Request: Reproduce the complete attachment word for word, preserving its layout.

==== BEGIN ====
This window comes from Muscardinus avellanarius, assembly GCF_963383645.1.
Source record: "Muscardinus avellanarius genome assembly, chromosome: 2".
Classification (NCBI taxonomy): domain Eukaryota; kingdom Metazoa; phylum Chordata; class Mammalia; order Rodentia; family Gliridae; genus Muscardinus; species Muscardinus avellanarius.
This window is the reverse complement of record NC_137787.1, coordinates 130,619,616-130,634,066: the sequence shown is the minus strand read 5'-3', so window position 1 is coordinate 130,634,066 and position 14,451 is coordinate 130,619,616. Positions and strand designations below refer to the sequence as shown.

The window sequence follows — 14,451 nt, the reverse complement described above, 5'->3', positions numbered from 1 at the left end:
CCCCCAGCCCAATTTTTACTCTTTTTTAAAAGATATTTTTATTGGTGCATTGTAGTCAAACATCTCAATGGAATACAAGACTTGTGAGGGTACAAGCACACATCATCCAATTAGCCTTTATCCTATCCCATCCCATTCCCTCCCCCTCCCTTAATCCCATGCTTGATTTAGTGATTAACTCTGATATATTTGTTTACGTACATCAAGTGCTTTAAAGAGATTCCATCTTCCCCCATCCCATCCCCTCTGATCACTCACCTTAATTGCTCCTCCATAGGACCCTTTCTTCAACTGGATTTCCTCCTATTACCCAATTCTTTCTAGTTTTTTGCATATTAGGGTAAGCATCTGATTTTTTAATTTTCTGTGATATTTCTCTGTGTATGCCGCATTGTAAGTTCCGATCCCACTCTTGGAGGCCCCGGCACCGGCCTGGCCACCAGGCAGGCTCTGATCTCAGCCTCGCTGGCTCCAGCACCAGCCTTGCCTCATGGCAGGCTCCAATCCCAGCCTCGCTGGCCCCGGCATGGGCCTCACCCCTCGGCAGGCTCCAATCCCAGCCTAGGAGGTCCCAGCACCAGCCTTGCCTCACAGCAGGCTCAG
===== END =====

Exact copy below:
This window comes from Muscardinus avellanarius, assembly GCF_963383645.1.
Source record: "Muscardinus avellanarius genome assembly, chromosome: 2".
Classification (NCBI taxonomy): domain Eukaryota; kingdom Metazoa; phylum Chordata; class Mammalia; order Rodentia; family Gliridae; genus Muscardinus; species Muscardinus avellanarius.
This window is the reverse complement of record NC_137787.1, coordinates 130,619,616-130,634,066: the sequence shown is the minus strand read 5'-3', so window position 1 is coordinate 130,634,066 and position 14,451 is coordinate 130,619,616. Positions and strand designations below refer to the sequence as shown.

The window sequence follows — 14,451 nt, the reverse complement described above, 5'->3', positions numbered from 1 at the left end:
CCCCCAGCCCAATTTTTACTCTTTTTTAAAAGATATTTTTATTGGTGCATTGTAGTCAAACATCTCAATGGAATACAAGACTTGTGAGGGTACAAGCACACATCATCCAATTAGCCTTTATCCTATCCCATCCCATTCCCTCCCCCTCCCTTAATCCCATGCTTGATTTAGTGATTAACTCTGATATATTTGTTTACGTACATCAAGTGCTTTAAAGAGATTCCATCTTCCCCCATCCCATCCCCTCTGATCACTCACCTTAATTGCTCCTCCATAGGACCCTTTCTTCAACTGGATTTCCTCCTATTACCCAATTCTTTCTAGTTTTTTGCATATTAGGGTAAGCATCTGATTTTTTAATTTTCTGTGATATTTCTCTGTGTATGCCGCATTGTAAGTTCCGATCCCACTCTTGGAGGCCCCGGCACCGGCCTGGCCACCAGGCAGGCTCTGATCTCAGCCTCGCTGGCTCCAGCACCAGCCTTGCCTCATGGCAGGCTCCAATCCCAGCCTCGCTGGCCCCGGCATGGGCCTCACCCCTCGGCAGGCTCCAATCCCAGCCTAGGAGGTCCCAGCACCAGCCTTGCCTCACAGCAGGCTCAG